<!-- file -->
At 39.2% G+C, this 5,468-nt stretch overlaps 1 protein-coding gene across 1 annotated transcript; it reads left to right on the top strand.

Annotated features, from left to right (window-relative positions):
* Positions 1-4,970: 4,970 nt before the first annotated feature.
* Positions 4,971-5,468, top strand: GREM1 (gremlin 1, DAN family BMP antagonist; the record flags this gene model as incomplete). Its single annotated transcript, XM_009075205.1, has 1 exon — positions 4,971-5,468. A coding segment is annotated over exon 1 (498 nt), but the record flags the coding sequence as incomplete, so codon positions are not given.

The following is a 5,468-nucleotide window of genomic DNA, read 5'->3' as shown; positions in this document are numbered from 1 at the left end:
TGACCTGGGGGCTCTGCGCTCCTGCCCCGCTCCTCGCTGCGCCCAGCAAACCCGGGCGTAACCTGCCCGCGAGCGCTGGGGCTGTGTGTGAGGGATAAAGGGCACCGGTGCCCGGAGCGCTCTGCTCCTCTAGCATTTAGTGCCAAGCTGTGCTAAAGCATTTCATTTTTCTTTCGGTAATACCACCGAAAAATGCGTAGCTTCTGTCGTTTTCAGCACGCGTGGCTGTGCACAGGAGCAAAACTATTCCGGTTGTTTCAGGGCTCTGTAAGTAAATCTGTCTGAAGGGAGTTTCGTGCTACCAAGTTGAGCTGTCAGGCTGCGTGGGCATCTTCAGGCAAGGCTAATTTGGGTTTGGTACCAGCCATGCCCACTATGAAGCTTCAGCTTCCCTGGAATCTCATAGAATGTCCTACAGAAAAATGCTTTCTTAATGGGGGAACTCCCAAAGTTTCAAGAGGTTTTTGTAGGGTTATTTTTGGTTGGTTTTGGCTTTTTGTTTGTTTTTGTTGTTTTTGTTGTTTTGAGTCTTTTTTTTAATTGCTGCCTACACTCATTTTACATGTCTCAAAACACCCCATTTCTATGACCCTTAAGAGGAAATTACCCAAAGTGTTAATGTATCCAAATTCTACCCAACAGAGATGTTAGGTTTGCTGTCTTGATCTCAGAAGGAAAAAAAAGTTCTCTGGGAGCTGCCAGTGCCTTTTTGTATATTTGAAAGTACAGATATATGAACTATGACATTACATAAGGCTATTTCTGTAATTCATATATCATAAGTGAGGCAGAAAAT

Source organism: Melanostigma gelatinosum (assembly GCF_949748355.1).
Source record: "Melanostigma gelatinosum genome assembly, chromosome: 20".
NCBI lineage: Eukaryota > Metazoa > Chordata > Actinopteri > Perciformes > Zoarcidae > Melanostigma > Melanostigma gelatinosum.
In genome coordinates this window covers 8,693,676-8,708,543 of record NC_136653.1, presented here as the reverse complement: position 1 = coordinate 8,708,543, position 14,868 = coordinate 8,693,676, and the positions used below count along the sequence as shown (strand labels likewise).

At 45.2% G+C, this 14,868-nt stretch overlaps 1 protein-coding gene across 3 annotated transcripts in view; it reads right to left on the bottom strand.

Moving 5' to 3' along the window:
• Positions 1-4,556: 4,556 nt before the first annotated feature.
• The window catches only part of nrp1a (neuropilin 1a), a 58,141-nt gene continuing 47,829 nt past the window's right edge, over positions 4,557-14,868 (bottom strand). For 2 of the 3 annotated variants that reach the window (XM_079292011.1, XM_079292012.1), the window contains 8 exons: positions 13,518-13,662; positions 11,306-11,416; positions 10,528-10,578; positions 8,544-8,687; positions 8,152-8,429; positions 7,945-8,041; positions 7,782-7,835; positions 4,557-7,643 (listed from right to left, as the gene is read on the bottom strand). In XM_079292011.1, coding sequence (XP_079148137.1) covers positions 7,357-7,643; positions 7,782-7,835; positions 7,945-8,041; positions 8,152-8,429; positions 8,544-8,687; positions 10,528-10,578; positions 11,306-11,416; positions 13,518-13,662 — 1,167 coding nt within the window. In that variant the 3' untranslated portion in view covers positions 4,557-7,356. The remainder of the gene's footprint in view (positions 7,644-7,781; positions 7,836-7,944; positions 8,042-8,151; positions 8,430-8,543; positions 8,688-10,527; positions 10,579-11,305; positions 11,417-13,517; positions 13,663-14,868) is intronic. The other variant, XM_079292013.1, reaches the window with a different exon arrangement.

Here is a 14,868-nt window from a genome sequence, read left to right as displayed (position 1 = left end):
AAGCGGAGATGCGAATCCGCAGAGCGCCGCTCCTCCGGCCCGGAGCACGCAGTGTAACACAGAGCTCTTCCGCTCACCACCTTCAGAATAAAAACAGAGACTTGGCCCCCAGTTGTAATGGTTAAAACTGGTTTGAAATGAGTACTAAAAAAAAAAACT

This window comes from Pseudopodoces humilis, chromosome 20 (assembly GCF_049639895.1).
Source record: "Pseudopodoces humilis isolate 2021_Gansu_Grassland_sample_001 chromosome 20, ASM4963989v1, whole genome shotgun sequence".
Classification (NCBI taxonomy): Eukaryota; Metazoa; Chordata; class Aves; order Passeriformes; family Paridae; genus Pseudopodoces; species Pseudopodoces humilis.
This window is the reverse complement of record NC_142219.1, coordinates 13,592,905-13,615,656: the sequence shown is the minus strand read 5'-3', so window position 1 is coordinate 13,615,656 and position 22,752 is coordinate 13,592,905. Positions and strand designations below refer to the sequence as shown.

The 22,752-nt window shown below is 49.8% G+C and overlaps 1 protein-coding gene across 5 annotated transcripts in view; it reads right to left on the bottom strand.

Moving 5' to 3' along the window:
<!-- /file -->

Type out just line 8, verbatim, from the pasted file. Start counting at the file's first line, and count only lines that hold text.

Source record: "Melanostigma gelatinosum genome assembly, chromosome: 20".